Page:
Tuesday, July 31, 2007

Should Taxpayers Pay Tech Victims?

I think the shootings at Virginia Tech on April 16, 2007, were horrific. That so many families should lose their children, spouses, siblings or parents all at once is beyond terrible. I can only imagine how I would feel if a disaster like that affected my family. I empathize with all those whose lives will always be partly empty because of the loss of their loved ones.

Yet, I am troubled by the lead article in the Times-Dispatch of July 30, 2007, indicating that Virginia legislators are advocating that the Commonwealth compensate survivors and families of victims for their losses at Tech. These legislators are not advocating that they themselves pay the compensation but that the taxpayers of the Commonwealth pay it. I ask, “Why?”

Life is dangerous. Bad things happen to people. And, when bad things happen, the victims or their survivors want to be compensated. But, should Virginia, or any other state, compensate every victim of a loss?

Over the centuries, the Anglo-American legal system has developed an entire body of tort law to deal with personal loss. Under that system, it is the person who causes the loss, not the state, that is required to compensate the victim for the loss. And, that person is only required to pay compensation when the actions causing the loss were negligent or otherwise wrongful. The devastation of April 16 was caused by Seung-Hui Cho, not by the taxpayers of Virginia.

The shootings at Virginia Tech were not unique in our history. Similar mass-killings have taken place in other schools or buildings in the past. They will continue to occur in the future so long as we hold dear the right of Americans to purchase 9mm semiautomatic handguns and other killing machines. These occasional deaths are the price we pay for the right to bear arms.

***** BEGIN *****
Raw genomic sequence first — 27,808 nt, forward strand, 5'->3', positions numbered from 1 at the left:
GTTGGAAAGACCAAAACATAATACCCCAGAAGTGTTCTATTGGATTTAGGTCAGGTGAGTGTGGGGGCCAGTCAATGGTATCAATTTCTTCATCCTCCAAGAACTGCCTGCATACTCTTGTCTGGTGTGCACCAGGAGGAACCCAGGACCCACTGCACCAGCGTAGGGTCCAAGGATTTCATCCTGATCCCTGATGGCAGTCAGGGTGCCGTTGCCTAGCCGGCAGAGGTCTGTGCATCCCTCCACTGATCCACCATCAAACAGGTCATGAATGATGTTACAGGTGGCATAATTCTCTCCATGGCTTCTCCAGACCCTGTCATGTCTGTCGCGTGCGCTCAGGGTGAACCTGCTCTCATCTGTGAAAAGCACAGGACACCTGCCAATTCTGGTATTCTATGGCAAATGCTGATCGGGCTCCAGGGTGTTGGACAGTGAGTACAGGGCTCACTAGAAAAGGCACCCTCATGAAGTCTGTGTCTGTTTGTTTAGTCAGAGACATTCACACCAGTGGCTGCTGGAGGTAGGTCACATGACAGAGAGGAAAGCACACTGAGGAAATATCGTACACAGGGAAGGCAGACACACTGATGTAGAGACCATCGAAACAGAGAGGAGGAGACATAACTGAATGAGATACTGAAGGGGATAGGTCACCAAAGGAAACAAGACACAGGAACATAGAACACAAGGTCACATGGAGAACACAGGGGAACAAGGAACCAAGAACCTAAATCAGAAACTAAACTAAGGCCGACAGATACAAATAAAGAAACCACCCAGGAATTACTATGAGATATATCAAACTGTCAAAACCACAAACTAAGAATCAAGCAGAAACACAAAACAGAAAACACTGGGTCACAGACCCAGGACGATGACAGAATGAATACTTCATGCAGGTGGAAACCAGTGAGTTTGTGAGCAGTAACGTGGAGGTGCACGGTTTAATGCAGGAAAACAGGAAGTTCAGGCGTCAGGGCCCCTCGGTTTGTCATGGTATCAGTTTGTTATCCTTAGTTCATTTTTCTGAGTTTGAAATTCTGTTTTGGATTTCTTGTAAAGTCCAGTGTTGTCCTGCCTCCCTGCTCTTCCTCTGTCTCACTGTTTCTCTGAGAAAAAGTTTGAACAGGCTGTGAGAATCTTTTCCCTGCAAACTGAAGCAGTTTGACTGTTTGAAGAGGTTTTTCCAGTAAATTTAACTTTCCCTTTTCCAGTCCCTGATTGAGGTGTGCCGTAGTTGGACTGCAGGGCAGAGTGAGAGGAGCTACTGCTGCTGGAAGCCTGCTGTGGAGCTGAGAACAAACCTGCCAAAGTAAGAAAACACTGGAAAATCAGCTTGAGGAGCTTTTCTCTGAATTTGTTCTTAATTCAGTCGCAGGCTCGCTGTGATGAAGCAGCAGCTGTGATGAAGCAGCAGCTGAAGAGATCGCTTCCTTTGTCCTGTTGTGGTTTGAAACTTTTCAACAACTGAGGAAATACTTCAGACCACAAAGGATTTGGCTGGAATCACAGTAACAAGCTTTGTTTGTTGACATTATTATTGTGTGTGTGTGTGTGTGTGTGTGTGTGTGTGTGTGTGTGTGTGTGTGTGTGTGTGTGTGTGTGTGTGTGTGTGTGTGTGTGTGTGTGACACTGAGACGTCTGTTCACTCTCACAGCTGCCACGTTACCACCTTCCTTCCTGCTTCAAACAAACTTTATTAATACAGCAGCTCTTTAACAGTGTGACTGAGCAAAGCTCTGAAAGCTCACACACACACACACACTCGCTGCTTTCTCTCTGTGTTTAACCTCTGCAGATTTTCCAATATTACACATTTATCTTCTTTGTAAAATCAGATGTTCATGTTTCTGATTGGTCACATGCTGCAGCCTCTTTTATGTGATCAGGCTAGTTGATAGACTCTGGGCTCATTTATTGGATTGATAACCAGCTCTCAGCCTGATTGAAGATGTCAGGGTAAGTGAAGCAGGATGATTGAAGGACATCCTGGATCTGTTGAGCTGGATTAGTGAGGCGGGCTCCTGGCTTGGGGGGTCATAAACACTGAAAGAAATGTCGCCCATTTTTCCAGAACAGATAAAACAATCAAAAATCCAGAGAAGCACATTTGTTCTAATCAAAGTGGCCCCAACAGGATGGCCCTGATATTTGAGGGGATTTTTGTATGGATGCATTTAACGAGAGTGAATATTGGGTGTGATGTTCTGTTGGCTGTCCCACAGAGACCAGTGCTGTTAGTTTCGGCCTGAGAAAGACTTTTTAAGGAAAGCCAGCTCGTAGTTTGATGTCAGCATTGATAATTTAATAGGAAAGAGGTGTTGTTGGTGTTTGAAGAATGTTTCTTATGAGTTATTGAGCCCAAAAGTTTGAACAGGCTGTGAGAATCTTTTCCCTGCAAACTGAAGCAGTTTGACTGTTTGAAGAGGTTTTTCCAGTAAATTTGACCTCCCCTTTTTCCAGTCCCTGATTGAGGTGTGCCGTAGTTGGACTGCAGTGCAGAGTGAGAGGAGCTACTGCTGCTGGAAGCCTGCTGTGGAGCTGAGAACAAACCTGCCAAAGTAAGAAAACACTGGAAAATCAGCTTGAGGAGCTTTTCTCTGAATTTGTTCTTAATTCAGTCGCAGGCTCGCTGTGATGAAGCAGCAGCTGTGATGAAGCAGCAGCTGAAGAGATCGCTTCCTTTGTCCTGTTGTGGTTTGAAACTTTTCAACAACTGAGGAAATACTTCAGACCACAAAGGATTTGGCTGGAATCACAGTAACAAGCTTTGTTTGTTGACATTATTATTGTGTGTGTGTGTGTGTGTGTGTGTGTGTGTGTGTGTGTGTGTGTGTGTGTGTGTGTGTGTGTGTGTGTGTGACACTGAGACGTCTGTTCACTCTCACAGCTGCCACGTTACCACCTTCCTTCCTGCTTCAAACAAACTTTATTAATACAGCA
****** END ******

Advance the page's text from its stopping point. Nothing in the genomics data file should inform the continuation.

Governor Kaine appointed a panel to investigate the events of April 16. That panel has not yet issued its findings. If the findings, when issued, indicate that the negligent or wrongful actions of some officer or employee of the Commonwealth were a contributing cause of the shootings, it would be proper to consider reaching monetary settlements with victims and survivors to obviate the need for expensive and protracted lawsuits. However, to appropriate public funds for compensation, without any showing that the Commonwealth or its officers or employees caused the shootings, would put the taxpayers of Virginia in the position of insurers. Should we take money from other badly needed programs, or increase taxes, to pay for this proposed compensation? I'm not sure.


Anonymous said...

Maybe if we had to pay the victims of every gun crime, we'd rethink that right to bear arms.

P.D.K. said...

I agree. If the state uses our tax money to pay the victims families, where will it end? Unfortunately, there will be other horrific events like the Tech Shootings. Giving state funds would set a precedent for other shootings or catastrophic events.